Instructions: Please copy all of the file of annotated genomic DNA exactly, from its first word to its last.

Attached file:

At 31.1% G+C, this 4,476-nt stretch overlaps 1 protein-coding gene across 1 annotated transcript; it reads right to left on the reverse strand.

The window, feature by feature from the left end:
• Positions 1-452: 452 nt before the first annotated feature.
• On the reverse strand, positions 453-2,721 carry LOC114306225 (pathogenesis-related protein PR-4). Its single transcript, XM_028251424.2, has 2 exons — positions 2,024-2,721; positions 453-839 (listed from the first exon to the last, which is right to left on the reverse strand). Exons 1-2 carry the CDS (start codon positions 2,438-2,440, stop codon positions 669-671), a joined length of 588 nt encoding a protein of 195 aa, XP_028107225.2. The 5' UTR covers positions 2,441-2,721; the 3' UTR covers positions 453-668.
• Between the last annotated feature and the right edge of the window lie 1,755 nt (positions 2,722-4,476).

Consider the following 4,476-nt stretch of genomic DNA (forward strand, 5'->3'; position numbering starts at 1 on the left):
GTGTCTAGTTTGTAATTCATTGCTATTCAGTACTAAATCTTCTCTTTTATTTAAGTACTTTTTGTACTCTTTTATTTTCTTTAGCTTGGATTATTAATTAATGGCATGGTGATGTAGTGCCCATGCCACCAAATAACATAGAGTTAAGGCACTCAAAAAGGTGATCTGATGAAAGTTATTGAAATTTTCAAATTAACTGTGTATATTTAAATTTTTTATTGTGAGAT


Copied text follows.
At 31.1% G+C, this 4,476-nt stretch overlaps 1 protein-coding gene across 1 annotated transcript; it reads right to left on the reverse strand.

The window, feature by feature from the left end:
• Positions 1-452: 452 nt before the first annotated feature.
• On the reverse strand, positions 453-2,721 carry LOC114306225 (pathogenesis-related protein PR-4). Its single transcript, XM_028251424.2, has 2 exons — positions 2,024-2,721; positions 453-839 (listed from the first exon to the last, which is right to left on the reverse strand). Exons 1-2 carry the CDS (start codon positions 2,438-2,440, stop codon positions 669-671), a joined length of 588 nt encoding a protein of 195 aa, XP_028107225.2. The 5' UTR covers positions 2,441-2,721; the 3' UTR covers positions 453-668.
• Between the last annotated feature and the right edge of the window lie 1,755 nt (positions 2,722-4,476).

Consider the following 4,476-nt stretch of genomic DNA (forward strand, 5'->3'; position numbering starts at 1 on the left):
GTGTCTAGTTTGTAATTCATTGCTATTCAGTACTAAATCTTCTCTTTTATTTAAGTACTTTTTGTACTCTTTTATTTTCTTTAGCTTGGATTATTAATTAATGGCATGGTGATGTAGTGCCCATGCCACCAAATAACATAGAGTTAAGGCACTCAAAAAGGTGATCTGATGAAAGTTATTGAAATTTTCAAATTAACTGTGTATATTTAAATTTTTTATTGTGAGAT